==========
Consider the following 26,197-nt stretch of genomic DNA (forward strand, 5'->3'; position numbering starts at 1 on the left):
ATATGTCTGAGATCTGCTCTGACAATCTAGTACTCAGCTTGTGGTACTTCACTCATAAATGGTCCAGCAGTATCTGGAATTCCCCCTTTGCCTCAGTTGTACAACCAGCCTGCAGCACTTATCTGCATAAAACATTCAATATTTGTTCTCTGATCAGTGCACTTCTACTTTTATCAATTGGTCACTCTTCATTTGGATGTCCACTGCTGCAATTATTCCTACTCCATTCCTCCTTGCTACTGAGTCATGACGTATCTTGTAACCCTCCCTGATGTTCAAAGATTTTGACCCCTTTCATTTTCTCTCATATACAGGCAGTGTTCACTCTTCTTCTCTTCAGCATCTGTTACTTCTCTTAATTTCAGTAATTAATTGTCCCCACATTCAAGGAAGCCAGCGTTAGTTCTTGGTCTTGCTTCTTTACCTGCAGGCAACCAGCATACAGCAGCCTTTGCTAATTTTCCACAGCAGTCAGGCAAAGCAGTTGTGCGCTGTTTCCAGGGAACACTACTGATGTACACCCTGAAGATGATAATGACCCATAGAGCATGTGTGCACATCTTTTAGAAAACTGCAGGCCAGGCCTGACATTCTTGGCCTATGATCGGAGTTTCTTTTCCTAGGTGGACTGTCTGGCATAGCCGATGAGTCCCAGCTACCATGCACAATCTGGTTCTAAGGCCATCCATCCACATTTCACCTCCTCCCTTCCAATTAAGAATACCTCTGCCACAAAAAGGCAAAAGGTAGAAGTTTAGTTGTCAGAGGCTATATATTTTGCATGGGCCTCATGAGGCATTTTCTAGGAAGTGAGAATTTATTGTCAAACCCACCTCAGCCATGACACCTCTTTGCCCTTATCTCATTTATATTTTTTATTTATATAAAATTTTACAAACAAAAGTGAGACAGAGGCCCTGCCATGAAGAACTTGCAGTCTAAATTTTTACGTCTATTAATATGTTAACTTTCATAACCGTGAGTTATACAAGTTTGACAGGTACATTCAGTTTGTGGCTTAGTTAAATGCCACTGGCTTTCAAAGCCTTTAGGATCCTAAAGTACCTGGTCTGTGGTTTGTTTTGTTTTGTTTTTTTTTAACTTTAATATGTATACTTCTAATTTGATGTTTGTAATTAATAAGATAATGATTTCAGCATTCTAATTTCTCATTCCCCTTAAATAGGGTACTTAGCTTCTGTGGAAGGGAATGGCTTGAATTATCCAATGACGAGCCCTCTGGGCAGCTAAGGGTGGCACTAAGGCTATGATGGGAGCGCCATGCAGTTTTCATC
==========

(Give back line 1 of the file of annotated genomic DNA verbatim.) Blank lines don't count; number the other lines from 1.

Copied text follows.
Consider the following 26,197-nt stretch of genomic DNA (forward strand, 5'->3'; position numbering starts at 1 on the left):